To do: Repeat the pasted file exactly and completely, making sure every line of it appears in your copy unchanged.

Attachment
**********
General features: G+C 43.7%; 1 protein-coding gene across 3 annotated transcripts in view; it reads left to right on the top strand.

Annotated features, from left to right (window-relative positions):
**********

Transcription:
General features: G+C 43.7%; 1 protein-coding gene across 3 annotated transcripts in view; it reads left to right on the top strand.

Annotated features, from left to right (window-relative positions):